Lentiviruses, a genus of the retroviridae family, are genetic vectors derived from the human immunodeficiency virus and are widely used for gene editing in eukaryotic cells such as neuronal cells and hematopoietic stem cells. Lentiviral vectors have been shown to be able to express multiple genes from a single vector and efficiently transduce postmitotic and quiescent cells. In addition, lentivirus vectors have the characteristics of a wide host range, low immunogenicity, large gene capacity, and long-term expression, making them widely used as gene vectors in basic research and clinical practice.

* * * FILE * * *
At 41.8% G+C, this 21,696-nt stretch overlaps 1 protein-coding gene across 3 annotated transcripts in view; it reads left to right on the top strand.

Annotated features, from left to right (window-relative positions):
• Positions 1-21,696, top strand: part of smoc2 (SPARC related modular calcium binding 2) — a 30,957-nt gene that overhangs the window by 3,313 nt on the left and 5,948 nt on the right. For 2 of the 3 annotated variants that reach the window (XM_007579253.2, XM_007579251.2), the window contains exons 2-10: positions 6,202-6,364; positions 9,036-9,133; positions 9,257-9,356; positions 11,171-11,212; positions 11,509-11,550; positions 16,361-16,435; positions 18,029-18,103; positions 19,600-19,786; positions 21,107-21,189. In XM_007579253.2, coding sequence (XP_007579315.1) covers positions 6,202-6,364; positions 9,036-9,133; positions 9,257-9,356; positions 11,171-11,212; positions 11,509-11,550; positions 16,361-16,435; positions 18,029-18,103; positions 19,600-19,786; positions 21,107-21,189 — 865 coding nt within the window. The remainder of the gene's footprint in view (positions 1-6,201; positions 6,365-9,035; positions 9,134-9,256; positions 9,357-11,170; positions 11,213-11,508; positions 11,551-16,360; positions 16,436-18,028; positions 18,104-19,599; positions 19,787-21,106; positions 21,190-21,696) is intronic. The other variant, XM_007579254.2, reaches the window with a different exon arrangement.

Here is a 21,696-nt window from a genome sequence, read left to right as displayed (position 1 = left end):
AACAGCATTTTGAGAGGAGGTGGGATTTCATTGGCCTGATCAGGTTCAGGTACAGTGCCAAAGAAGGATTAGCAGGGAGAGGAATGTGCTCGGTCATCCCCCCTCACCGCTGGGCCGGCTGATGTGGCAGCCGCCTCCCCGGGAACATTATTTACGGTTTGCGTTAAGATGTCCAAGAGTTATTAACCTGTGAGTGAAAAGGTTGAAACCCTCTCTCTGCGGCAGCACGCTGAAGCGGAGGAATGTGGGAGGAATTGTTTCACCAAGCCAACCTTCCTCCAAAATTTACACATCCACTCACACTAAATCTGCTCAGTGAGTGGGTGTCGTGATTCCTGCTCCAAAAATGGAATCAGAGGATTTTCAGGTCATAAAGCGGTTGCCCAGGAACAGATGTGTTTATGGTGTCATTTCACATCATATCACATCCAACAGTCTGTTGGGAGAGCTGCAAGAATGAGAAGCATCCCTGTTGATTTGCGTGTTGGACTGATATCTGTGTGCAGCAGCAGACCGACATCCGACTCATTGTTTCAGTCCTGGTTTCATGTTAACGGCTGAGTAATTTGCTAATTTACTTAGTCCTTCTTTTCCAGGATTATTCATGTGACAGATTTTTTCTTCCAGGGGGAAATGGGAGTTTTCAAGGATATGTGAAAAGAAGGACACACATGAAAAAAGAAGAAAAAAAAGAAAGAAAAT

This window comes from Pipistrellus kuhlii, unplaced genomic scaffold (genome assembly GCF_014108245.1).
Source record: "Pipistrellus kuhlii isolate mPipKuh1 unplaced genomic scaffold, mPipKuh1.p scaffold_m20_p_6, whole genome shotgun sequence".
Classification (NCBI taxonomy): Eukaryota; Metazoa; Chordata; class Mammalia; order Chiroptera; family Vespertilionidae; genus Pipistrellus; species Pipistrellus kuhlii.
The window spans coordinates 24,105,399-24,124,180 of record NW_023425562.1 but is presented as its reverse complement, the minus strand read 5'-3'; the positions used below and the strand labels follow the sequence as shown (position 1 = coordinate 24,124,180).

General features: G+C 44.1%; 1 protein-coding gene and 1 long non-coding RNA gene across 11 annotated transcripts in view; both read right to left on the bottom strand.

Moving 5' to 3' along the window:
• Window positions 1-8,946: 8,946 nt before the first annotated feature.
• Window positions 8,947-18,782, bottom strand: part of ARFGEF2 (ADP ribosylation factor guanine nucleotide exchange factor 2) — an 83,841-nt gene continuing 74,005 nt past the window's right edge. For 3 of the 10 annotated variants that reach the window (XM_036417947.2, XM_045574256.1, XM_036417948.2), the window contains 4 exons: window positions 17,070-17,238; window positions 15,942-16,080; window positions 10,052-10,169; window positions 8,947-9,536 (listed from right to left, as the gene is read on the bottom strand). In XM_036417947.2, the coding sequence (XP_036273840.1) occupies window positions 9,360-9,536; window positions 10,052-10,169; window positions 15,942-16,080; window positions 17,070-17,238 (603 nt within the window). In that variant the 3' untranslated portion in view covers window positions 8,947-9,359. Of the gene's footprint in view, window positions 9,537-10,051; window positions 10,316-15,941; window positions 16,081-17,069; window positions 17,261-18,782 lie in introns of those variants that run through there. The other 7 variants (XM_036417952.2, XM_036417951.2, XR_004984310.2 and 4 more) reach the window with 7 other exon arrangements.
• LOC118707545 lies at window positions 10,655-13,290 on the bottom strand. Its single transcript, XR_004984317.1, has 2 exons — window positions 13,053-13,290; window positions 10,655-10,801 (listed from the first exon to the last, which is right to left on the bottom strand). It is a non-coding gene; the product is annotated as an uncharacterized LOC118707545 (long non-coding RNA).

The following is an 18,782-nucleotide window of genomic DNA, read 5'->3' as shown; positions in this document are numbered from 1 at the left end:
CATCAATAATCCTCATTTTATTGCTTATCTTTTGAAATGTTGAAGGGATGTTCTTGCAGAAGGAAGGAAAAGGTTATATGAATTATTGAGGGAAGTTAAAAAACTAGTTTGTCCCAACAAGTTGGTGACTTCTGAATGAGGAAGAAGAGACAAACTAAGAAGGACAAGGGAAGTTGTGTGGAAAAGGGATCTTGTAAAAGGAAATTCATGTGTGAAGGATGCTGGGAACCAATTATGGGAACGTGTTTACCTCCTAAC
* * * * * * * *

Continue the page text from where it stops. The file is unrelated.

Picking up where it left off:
In the field of rare diseases, the use of lentiviral vectors in gene therapy may be applicable to many rare lysosomal diseases, and several lentiviral gene therapies for lysosomal diseases are being investigated. Lentiviral gene therapy has been shown to involve the insertion, modification, or deletion of genes using the family of lentiviruses that cause AIDS and other diseases. This therapy has already been approved for the treatment of metachromatic leukodystrophy (MLD) and beta thalassemia, and is being investigated for use in at least a dozen other rare diseases, such as Fabry disease, Gaucher type 1 disease, Hunter disease, and Sanfilippo syndrome.
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